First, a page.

While sales figures show the US gaming industry has weathered recent economic uncertainty well, analysts have warned that no industry can be considered truly recession-proof. Evidence of that can be seen in the fates of Perpetual Entertainment, Iron Lore Entertainment, and Stormfront Studios, all of which have closed up shop or suspended operations since the beginning of the year.
Another name can be added to that list of developer casualties, as Castaway Entertainment president Michael Scandizzo told GameSpot today that his studio was suspending operations due to financial troubles.
"If somebody came in tomorrow and said, 'Here's a whole bunch of money. Can you get back up and running,' then Monday we could be back up and running," Scandizzo said. "But a couple of weeks from now, as we slowly wind down, there will be a point by which we will not be able to get back up and running."
The company--one of a handful of studios formed by ex-Blizzard developers after the success of the Diablo series--had been in negotiations on two projects, both of which fell through. In one case, the would-be publisher opted to have an internal studio make the game instead. In the other, negotiations stalled when the publisher became the subject of recent mergers and acquisitions activity and slowed operations until the corporate dust settled.
Castaway has trimmed its payroll from a staff of about 25 to the six most senior members and stopped development activity. The studio was founded in 2003, but was the primary developer on only one released game--the Xbox Live advergame Yaris--due to a series of unrelated project cancellations and shifting market demands.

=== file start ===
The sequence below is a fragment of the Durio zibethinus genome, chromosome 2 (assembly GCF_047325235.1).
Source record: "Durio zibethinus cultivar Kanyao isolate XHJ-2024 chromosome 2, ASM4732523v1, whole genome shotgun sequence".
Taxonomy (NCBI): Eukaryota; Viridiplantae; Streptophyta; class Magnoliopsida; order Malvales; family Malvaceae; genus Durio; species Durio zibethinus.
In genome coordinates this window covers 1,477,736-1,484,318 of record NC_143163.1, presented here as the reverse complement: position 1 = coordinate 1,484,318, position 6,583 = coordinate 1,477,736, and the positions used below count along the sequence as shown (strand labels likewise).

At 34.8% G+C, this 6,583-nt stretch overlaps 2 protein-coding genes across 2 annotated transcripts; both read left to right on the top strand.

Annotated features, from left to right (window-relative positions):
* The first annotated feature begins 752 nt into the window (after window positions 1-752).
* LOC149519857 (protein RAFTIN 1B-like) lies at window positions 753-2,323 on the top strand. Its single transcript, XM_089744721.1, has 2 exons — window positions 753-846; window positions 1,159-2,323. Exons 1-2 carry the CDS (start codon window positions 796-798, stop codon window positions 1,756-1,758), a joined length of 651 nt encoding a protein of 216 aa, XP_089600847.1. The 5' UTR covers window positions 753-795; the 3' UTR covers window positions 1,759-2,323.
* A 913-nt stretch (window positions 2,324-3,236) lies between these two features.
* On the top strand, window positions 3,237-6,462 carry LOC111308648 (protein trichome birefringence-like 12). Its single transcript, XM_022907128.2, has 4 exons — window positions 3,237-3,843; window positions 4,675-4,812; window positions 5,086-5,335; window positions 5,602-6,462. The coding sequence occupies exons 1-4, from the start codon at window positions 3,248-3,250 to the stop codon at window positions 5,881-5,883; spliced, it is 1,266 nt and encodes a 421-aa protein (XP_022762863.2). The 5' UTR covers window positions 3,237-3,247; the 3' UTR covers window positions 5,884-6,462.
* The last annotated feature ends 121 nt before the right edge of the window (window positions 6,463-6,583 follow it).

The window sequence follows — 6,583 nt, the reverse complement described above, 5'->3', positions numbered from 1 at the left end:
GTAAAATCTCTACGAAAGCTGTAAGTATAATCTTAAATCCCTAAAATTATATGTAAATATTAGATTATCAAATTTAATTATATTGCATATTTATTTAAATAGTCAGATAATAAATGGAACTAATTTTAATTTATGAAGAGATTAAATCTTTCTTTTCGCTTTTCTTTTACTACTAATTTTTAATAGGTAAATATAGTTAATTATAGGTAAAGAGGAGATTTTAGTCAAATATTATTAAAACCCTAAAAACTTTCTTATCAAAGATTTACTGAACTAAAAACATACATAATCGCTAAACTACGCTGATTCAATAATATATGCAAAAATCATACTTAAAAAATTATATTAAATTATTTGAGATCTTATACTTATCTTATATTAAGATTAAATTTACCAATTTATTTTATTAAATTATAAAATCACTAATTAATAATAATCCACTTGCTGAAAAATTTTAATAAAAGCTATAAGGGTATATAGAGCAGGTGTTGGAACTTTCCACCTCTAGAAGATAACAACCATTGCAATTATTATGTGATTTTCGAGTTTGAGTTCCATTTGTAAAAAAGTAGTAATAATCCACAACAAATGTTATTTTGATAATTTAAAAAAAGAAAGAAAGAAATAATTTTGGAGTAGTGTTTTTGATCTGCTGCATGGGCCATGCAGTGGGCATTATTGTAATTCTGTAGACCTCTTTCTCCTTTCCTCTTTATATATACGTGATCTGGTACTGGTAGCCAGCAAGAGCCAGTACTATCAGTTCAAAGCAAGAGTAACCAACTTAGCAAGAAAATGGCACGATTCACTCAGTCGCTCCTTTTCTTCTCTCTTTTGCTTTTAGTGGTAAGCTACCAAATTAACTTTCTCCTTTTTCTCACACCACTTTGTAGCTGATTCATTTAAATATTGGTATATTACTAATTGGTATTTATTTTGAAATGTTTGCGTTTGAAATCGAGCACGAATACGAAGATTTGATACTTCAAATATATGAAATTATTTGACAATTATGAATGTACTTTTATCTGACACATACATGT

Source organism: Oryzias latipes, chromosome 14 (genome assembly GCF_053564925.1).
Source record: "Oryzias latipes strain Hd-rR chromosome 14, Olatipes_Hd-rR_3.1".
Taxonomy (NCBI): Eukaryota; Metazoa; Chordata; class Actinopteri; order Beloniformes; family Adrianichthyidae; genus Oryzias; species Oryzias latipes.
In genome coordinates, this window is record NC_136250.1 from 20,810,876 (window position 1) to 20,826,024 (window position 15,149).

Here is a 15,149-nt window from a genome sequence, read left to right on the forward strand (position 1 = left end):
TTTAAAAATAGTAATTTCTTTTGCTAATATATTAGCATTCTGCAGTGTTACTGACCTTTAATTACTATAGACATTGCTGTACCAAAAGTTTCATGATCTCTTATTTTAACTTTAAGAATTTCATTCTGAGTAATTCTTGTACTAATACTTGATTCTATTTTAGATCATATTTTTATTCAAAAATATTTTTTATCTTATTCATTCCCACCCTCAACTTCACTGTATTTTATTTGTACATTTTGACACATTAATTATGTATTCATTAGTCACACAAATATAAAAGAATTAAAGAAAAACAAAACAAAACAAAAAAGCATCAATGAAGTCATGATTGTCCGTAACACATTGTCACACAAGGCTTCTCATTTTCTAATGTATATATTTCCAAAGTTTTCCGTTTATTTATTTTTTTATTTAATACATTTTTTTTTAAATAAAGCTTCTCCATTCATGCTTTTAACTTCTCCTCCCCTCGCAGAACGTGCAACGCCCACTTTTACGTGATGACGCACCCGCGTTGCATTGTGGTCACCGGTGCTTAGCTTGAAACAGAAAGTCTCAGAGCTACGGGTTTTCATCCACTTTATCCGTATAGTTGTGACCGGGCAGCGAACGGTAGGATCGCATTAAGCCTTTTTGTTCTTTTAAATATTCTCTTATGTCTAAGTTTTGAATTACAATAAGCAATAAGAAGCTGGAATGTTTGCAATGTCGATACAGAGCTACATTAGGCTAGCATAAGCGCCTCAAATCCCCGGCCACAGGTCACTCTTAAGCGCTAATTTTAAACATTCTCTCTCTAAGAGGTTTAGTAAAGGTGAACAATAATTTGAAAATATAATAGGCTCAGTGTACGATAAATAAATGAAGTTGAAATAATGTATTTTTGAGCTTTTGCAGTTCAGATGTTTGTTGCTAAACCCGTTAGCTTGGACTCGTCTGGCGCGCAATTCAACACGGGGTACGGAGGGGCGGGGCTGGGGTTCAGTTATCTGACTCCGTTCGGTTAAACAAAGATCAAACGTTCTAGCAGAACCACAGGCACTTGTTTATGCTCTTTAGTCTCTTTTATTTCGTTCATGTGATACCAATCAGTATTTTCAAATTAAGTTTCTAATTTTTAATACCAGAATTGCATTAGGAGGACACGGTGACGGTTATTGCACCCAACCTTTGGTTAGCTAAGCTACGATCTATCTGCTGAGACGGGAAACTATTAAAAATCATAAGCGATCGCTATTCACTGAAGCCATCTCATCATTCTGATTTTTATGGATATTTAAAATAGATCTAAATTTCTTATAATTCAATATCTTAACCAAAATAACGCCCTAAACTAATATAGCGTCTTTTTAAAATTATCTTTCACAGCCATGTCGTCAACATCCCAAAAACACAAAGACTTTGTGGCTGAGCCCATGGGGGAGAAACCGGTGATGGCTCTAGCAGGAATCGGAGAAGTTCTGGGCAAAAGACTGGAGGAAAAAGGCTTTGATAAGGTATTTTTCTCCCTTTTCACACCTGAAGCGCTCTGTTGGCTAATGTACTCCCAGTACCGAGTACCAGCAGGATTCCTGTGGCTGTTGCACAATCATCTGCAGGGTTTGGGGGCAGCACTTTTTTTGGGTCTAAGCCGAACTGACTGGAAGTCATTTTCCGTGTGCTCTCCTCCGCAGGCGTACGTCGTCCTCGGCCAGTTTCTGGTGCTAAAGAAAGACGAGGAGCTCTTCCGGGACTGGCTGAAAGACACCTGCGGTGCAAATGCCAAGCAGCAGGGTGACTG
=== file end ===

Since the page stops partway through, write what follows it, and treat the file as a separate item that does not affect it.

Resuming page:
As a result, the studio is still most closely associated with the Diablo series of games. At one time, the company boasted a cumulative 75 man-years of experience on that franchise alone. Now Castaway finds itself about to go under, but still holding out hope for a lifeline.
"It would have to be soon, but if anyone wanted to come in and save us, we'd give the whole kitchen sink to them on the extremely cheap," Scandizzo said, adding "Otherwise after almost 10 years of this group working together, we're going to have to dissolve."
[UPDATE]: Curious about projects Castaway worked on besides Yaris? After the publication of this story, Castaway Entertainment vice president Stefan Scandizzo commented on the article with a link to a YouTube video from an early 2005 build of the studio's unreleased Diablo-style game, Djinn.
"After five years of secrecy, I'd like to show the public what we were working so hard to develop," the Castaway executive and creative director wrote. "Djinn is an action-RPG in the spirit of our former work, but with full 3D [graphics], interactive environments, [non-player character] companions that aided the player and told the story as the game progressed. The video is of a fully playable demo from early in 2005 (so it was developed before the current consoles were available)."